Here are some of the key contentious issues with EV battery component mining and where they currently stand.

Battery metals vs. oil as a source of tension and instability

The global transition towards EVs is actually playing a positive role in reducing the global importance of oil and weakening its role as an aggravating factor in regional and global conflicts.

There’s no debate that we live in a fossil fuel-centric world.

Oil is currently one of the most important and valuable commodities and constitutes a major source of income for the governments and corporations that control its production and distribution. As a result, the struggle for oil resources remains a noticeable factor in many areas of political instability, tension and conflict in the world, notably Iraq, Syria, Nigeria, South Sudan, Libya, Venezuela and the South China Sea.

Effectively, a global decrease in petrol and diesel vehicles and a move towards electric vehicles would result in a decrease in demand for oil, and in turn, conflict.

Although the role of the metals used to create lithium-ion batteries (ie. lithium, cobalt, nickel) hasn’t been a significant driver of political instability and conflict so far, especially when compared to oil, this risk is expected to grow as demand increases alongside an uptake in EVs.

Cobalt and copper mining ethics

The Democratic Republic of Congo (DRC) accounts for approximately 70% of the world’s cobalt mine production and holds almost 50% of the world’s known reserves. In addition to cobalt, DRC leads the world in the production of copper, another major component of EVs; copper is used in electric motors, batteries, inverters, wiring and in charging stations.

It’s well known that the DRC has a poor record of unjust working conditions and child labour and the ethics and environmental damage of mining practices have come under scrutiny recently.

To combat this, there are a number of supply chain auditing initiatives that have been set up to ensure that suppliers are up to standards set by the Organisation of Economic Co-operation and Development (OECD). The Congolese government has also promised to pilot regulated areas for artisanal miners.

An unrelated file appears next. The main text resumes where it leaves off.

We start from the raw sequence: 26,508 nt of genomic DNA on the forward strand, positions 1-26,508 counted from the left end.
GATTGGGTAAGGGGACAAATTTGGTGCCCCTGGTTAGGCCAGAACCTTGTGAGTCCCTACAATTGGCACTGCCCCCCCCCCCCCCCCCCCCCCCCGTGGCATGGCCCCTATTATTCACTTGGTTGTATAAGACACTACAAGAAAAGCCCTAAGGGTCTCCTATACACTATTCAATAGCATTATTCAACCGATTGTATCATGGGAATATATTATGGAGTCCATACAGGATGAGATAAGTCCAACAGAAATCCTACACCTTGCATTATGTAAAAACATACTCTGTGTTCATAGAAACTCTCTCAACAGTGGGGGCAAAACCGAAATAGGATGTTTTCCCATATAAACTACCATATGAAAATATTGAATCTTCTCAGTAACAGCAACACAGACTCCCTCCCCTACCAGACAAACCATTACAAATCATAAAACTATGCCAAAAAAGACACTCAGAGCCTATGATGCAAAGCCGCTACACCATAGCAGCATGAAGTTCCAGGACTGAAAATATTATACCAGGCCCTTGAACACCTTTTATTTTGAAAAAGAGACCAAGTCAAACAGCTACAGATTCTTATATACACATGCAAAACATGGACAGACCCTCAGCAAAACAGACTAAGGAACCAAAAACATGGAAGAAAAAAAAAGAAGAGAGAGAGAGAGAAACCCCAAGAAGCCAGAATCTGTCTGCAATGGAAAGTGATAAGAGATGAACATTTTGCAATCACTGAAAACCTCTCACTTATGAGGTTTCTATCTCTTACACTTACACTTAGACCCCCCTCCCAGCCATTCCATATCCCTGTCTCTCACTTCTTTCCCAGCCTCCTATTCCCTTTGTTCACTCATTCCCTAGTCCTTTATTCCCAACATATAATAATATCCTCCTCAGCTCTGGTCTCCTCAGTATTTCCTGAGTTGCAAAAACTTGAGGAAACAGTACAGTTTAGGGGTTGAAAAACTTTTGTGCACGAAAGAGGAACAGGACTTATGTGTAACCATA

The mining industry as a whole is also being held more accountable globally and parts of the global auto industry are now focusing intently on ethical sourcing. For example, BMW now buys cobalt directly from mines to avoid child exploitation by intermediaries.


The ethical, social and political issues surrounding the control and supply of the world’s oil reserves far outweigh the issues surrounding the mining of battery materials.

In regards to the ethical issues around mining resources such as cobalt in the DRC, the combination of the increase in regulations, commitment to using ethical suppliers and new technology removing cobalt as a necessary element in creating EV batteries indicate a positive and less ethically contentious future for the EV industry.


We will end up with massive EV battery dumps around the world

Generally, your EV battery will last you up to about 300,000km, can be recharged several thousand times, and still be useful after ten or more years of operation. However, like most rechargeable lithium batteries, over time EV batteries will hold their charge less effectively and the range you’ll be able to drive on a fully-charged battery will decrease.

Because EV batteries do become less effective over time, there is general concern about what will happen to the masses of end-of-life batteries, and whether they’re recyclable or destined for landfill.

The good news is, once an EV battery is no longer fit for purpose, there are a number of ways it can be recycled and repurposed for its second life:

EV batteries can be disassembled and the best cells reassembled and sold as reconditioned vehicle battery packs.

Cells that are still okay, but not fit for vehicle use can be repurposed into battery storage systems and have another 8 to 15 years of life.

EV Batteries as Storage to Support the Electricity Grid

Some used EV batteries can be utilised as stationary storage to support the electricity system and facilitate the integration of renewable electricity sources and help stabilise the grid.

This second life use would therefore increase capacity for uptake of renewables and minimise the need for peak fossil plants, resulting in fewer emissions for the entire grid. The best part about this method of repurposing is that the next generation of EVs would in turn be powered by a ‘cleaner’ grid.



While there is currently only a small-scale market for battery lifecycle extension options, the future is promising. Direct cathode recycling is promising for carbon emissions offset and could be cheaper than battery production from scratch, used EV batteries can be used to improve electricity grids, and usable cells can be reassembled and sold as reconditioned vehicle battery packs.

These measures are promising to prevent mass-scale battery dumps.


Throughout 2022, we will be releasing more EV myth-busting resources. Our second resource discusses whether electric cars are actually better for the environment than gas-powered cars, and then we will cover common misconceptions around EV safety.

Stay up to date on our myth-busting series here.